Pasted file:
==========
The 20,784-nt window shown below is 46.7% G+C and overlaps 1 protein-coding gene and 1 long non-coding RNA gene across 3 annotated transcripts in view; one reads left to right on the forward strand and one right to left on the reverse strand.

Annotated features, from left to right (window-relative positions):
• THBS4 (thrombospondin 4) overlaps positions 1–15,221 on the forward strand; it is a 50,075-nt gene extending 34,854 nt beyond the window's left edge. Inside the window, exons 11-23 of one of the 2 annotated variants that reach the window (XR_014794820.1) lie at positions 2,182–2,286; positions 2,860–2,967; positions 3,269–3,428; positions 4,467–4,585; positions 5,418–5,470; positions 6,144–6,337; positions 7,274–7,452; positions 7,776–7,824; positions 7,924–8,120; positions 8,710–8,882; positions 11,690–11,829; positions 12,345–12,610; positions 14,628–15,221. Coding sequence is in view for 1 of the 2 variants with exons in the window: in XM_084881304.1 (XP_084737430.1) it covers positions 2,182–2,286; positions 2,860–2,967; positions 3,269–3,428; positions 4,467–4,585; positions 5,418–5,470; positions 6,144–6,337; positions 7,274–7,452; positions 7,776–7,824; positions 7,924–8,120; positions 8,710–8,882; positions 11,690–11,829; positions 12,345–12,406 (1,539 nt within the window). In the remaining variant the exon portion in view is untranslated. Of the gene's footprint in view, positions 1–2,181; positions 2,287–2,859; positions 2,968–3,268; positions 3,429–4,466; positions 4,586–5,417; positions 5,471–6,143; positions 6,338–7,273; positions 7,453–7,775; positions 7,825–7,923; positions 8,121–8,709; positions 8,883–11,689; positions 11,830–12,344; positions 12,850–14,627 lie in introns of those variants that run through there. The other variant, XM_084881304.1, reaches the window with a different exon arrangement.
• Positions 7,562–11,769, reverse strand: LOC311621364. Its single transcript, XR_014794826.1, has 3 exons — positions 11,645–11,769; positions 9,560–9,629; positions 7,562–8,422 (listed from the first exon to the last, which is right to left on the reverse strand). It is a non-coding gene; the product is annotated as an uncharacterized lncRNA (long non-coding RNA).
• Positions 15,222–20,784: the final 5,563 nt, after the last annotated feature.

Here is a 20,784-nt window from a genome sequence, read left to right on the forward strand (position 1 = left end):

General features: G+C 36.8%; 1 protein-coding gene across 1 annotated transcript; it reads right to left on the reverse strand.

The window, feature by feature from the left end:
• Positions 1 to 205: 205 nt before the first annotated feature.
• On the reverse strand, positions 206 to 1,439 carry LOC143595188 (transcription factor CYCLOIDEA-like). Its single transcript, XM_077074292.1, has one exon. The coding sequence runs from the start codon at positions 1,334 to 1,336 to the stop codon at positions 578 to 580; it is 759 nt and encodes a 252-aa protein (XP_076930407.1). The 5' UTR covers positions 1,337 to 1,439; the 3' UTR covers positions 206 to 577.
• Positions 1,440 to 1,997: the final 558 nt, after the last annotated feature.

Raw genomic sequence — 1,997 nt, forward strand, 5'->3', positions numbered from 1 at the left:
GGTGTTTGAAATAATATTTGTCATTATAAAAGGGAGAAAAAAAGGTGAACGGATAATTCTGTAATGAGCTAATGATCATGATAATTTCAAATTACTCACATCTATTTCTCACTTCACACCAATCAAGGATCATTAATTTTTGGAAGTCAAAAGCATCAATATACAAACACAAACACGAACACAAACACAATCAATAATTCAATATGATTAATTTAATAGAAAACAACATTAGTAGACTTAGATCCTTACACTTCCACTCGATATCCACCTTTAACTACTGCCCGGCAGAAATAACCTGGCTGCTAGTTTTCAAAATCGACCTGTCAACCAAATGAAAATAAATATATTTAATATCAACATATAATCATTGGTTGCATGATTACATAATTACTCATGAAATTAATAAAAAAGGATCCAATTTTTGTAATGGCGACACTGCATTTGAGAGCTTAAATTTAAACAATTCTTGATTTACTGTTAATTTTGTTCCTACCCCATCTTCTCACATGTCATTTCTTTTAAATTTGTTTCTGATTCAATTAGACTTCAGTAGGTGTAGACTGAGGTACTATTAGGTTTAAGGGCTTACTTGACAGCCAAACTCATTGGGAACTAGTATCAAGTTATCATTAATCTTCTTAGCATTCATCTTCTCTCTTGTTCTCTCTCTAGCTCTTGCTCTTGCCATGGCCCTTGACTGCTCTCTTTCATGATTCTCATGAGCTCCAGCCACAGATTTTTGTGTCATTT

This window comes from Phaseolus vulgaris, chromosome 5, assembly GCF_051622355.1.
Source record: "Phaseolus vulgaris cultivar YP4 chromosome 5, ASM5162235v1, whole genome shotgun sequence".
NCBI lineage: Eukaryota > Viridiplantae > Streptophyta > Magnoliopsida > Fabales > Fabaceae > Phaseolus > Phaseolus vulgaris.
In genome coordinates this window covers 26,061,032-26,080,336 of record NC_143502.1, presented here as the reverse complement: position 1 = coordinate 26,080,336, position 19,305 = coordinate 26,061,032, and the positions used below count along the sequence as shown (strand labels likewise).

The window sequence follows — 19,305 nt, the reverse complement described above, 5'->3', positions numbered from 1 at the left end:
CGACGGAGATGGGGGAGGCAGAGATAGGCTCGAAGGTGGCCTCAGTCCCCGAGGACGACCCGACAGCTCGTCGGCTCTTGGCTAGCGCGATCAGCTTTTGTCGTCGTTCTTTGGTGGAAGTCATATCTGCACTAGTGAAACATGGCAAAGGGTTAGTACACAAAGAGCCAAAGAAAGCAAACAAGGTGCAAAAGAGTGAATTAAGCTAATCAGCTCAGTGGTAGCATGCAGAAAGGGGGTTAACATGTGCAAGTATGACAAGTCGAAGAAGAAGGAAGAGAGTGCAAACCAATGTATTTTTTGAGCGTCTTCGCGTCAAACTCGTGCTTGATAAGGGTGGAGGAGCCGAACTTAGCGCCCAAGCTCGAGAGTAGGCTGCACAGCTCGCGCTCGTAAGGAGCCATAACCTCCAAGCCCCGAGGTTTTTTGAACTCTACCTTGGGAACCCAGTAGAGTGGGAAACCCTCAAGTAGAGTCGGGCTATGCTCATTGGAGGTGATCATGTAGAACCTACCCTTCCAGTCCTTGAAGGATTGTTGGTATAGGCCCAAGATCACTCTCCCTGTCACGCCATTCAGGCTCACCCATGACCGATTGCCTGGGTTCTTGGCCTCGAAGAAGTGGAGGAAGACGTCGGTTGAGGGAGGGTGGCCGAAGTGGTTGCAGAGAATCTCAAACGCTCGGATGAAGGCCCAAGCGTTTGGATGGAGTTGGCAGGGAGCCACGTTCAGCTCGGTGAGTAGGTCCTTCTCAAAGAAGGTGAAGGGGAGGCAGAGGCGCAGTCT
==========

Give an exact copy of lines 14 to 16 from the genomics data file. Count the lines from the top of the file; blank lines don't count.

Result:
This window comes from Phaseolus vulgaris, chromosome 5, assembly GCF_051622355.1.
Source record: "Phaseolus vulgaris cultivar YP4 chromosome 5, ASM5162235v1, whole genome shotgun sequence".
NCBI lineage: Eukaryota > Viridiplantae > Streptophyta > Magnoliopsida > Fabales > Fabaceae > Phaseolus > Phaseolus vulgaris.